I was delighted when I heard that Matt Hancock, MP and former health secretary, had had the Conservative whip removed for going to the jungle in Australia this month to participate in the latest series of I’m a Celebrity… Get Me out of Here!
With many others, I have been campaigning hard for the government to drop its proposed Retained EU Law Bill, which, if adopted, could lead to more than 500 of the UK’s environmental laws, and thousands of others, being scrapped by a deadline at the end of 2023. Hopefully Hancock, whip-free, will not be voting for the government on this one.
But my interest in Hancock’s presence “down under” goes beyond this party-political point, crucial though it may be.
As a contestant on I’m a Celebrity in 2017, I have been totally gripped by the way Hancock has dominated the first seven days.
Paradoxically, the fact that the public – judging by the media coverage – took a dim view of his decision to head for the antipodes at a time when he was a serving MP has been immensely helpful to him in his new jungle career. Time and time again, he has emerged as the favoured candidate to participate in the dreaded Bushtucker Trials.
Hero or villain? Less than halfway through the show, the jury is still out. Judging by the overheard conversations in the “camp”, and the monologues in the Bush Telegraph confessional, his campmates at the start did more than a little probing.
One or two of them – like Charlene White and Sue Cleaver – were frankly sceptical about Hancock’s presence down under, and let it show. But the challenges were half-hearted. Hancock seems to be emerging relatively unscathed – at least as far as his campmates are concerned. That might change, of course. With almost two weeks still to run, these are still early days.
But I would not be surprised if Hancock doesn’t in fact win his campmates over entirely by the time the show finishes.
I have been there, and I know what it’s like when the gong sounds and it’s time to get going. I challenge anyone – SAS veterans included – to fault the sheer brilliance of Hancock’s performance the other night in the Tentacles of Fear trial, when he had to dive deep underwater in an octopus-shaped, reptile-filled cage to retrieve the maximum total of 11 stars – all against the clock.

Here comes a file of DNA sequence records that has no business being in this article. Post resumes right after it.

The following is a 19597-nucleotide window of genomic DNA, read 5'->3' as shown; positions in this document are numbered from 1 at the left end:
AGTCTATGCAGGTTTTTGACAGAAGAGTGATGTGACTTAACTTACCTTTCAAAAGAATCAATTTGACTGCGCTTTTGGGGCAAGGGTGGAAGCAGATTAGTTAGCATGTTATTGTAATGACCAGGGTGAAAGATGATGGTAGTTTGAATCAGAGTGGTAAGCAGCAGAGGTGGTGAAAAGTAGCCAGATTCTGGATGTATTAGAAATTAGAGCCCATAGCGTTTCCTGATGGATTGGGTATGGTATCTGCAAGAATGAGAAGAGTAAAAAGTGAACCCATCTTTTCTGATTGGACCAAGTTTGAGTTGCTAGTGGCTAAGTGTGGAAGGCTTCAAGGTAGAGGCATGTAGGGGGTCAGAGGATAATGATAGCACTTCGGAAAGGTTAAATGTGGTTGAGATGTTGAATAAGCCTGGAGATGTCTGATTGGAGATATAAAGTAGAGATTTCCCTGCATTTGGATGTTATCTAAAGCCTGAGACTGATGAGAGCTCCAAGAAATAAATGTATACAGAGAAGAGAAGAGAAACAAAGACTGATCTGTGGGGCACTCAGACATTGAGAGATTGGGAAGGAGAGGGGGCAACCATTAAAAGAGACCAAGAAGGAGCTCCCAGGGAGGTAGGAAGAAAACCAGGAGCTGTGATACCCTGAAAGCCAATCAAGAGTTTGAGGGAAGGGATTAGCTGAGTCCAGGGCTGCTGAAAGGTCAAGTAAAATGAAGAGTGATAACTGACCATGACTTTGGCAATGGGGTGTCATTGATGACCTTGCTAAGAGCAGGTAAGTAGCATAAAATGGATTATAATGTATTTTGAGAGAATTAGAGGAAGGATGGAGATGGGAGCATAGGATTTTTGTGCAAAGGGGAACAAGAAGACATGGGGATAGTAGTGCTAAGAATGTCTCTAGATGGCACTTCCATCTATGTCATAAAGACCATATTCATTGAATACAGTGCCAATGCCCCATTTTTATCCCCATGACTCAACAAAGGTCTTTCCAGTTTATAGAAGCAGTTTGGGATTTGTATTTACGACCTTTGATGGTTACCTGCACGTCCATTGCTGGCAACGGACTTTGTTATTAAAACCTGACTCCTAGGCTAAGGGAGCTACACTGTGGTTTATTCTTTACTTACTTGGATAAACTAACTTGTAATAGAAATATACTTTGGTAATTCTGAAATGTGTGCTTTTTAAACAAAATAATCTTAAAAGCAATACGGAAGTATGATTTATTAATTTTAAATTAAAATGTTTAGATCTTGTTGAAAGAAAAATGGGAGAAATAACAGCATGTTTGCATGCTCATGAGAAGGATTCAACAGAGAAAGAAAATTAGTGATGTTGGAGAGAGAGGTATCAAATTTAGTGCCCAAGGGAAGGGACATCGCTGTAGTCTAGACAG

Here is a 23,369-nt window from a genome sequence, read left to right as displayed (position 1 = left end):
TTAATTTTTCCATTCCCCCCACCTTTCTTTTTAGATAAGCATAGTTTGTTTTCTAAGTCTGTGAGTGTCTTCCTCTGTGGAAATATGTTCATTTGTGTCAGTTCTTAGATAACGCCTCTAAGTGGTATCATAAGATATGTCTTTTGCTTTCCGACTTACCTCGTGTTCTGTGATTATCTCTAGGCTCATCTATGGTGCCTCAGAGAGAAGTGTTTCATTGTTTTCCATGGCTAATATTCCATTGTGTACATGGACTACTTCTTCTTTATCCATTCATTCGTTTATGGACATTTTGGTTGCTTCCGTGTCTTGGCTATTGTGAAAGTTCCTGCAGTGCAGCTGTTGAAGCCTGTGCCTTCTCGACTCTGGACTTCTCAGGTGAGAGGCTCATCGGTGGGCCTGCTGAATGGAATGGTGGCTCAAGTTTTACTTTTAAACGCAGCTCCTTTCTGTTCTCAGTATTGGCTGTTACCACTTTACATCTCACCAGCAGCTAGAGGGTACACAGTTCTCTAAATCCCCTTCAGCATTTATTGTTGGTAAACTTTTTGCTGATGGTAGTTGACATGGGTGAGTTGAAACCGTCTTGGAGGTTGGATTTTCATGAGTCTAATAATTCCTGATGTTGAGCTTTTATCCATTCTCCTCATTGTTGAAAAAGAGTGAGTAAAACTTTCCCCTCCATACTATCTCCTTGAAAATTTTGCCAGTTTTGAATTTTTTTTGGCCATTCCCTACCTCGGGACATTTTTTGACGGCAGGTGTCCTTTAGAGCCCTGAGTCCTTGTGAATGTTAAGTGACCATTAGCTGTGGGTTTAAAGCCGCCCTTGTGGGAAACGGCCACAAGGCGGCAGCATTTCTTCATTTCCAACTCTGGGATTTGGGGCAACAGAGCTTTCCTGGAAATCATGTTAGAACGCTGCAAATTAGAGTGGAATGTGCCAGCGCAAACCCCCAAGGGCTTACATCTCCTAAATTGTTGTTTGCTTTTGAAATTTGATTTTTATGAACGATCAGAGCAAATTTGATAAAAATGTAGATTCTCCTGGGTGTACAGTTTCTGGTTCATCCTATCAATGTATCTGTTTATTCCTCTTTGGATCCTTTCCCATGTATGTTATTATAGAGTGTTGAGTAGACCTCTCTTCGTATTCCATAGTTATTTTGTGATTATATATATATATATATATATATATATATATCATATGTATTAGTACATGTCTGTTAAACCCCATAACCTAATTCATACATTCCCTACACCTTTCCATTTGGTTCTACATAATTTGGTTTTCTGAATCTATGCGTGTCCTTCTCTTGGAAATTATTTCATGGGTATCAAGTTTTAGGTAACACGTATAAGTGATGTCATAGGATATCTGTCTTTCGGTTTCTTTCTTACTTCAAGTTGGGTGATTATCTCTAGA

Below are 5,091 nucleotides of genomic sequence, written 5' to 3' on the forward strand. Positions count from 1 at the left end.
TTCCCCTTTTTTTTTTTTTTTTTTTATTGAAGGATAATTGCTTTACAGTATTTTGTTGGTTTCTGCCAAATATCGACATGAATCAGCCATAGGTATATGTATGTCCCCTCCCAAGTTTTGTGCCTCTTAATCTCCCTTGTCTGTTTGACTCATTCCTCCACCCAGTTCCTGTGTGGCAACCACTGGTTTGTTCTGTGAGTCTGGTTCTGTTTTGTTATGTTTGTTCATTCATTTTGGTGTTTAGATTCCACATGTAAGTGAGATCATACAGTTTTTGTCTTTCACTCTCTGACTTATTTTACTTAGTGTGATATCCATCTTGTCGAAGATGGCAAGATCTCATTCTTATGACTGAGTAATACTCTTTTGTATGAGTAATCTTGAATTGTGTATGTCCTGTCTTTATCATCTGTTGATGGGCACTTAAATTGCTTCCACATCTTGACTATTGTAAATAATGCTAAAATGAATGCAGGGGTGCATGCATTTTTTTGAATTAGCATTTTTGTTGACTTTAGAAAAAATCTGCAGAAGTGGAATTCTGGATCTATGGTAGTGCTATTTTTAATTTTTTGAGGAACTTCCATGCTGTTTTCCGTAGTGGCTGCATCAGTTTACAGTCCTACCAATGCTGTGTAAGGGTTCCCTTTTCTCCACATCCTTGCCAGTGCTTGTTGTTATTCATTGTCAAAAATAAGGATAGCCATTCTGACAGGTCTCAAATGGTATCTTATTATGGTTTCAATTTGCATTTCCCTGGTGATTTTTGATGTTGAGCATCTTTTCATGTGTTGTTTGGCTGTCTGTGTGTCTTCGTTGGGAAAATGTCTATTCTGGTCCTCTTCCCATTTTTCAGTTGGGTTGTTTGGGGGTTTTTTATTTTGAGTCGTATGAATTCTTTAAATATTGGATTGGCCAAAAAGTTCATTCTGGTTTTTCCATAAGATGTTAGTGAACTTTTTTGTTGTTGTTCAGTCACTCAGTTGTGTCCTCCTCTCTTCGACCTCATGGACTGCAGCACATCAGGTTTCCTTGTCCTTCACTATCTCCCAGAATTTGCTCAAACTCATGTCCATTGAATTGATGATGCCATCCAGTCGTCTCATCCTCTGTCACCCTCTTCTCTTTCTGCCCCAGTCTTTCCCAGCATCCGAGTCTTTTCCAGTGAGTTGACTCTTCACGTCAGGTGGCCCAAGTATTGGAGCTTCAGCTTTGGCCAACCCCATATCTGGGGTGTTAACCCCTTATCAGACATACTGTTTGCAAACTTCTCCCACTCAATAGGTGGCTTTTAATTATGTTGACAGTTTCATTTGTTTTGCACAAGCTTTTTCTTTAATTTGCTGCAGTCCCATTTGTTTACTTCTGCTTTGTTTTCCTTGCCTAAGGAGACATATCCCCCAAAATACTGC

All in all, Matt Hancock has already been voted by the public so far to do no fewer than five Bushtucker trials, and tonight he faces a new one: The House of Horrors. Ugh!
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Among his campmates, desperate for the meals that Hancock’s sheer guts and ability in earning the coveted stars has made possible, I have no doubt that Hancock’s star will continue to rise. Would you bite the hand that feeds you?
Whether the nation will feel the same way remains to be seen. My own hunch is that the nation, when all the votes are in, will want to give Hancock the benefit of the doubt – just like his campmates. He might even emerge as the winner of I’m A Celebrity 2022 and get to wear the coveted laurel crown.
Will Matt Hancock have the gumption, the up-yours determination to re-enter the chamber of the House of Commons wearing that laurel crown on his head? Matt Hancock has surprised us once. I am sure he will surprise us again.
At the very least, I am counting on a “jungle-invigorated” Hancock to help defeat to help us defeat the government’s ill-conceived Bill to review and potentially scrap all those environmental and other rules by the end of the next year. If the “Rees-Mogg” Bill passes into law, the prospects of our meeting national and international targets in the environmental and other fields, will be vanishingly small.
Stanley Johnson is the international ambassador of the Conservative Environment Network